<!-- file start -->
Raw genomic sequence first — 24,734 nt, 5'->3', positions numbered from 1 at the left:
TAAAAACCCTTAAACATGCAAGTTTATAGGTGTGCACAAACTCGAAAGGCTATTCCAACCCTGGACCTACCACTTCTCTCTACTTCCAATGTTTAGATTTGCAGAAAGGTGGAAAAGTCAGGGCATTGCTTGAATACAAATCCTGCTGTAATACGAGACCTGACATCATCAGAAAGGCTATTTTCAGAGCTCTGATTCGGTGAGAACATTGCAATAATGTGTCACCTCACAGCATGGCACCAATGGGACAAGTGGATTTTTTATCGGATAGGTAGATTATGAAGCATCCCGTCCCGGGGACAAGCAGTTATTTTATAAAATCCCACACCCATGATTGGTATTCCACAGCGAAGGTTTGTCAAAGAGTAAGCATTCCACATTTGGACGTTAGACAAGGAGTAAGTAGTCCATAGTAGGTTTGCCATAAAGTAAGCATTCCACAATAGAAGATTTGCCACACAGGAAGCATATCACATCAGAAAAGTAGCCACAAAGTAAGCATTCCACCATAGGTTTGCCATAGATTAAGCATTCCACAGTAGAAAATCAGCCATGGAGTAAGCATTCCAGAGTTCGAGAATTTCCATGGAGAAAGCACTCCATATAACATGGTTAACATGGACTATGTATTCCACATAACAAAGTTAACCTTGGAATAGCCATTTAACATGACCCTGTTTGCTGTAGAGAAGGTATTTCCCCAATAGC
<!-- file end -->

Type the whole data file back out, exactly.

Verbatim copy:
Raw genomic sequence first — 24,734 nt, 5'->3', positions numbered from 1 at the left:
TAAAAACCCTTAAACATGCAAGTTTATAGGTGTGCACAAACTCGAAAGGCTATTCCAACCCTGGACCTACCACTTCTCTCTACTTCCAATGTTTAGATTTGCAGAAAGGTGGAAAAGTCAGGGCATTGCTTGAATACAAATCCTGCTGTAATACGAGACCTGACATCATCAGAAAGGCTATTTTCAGAGCTCTGATTCGGTGAGAACATTGCAATAATGTGTCACCTCACAGCATGGCACCAATGGGACAAGTGGATTTTTTATCGGATAGGTAGATTATGAAGCATCCCGTCCCGGGGACAAGCAGTTATTTTATAAAATCCCACACCCATGATTGGTATTCCACAGCGAAGGTTTGTCAAAGAGTAAGCATTCCACATTTGGACGTTAGACAAGGAGTAAGTAGTCCATAGTAGGTTTGCCATAAAGTAAGCATTCCACAATAGAAGATTTGCCACACAGGAAGCATATCACATCAGAAAAGTAGCCACAAAGTAAGCATTCCACCATAGGTTTGCCATAGATTAAGCATTCCACAGTAGAAAATCAGCCATGGAGTAAGCATTCCAGAGTTCGAGAATTTCCATGGAGAAAGCACTCCATATAACATGGTTAACATGGACTATGTATTCCACATAACAAAGTTAACCTTGGAATAGCCATTTAACATGACCCTGTTTGCTGTAGAGAAGGTATTTCCCCAATAGC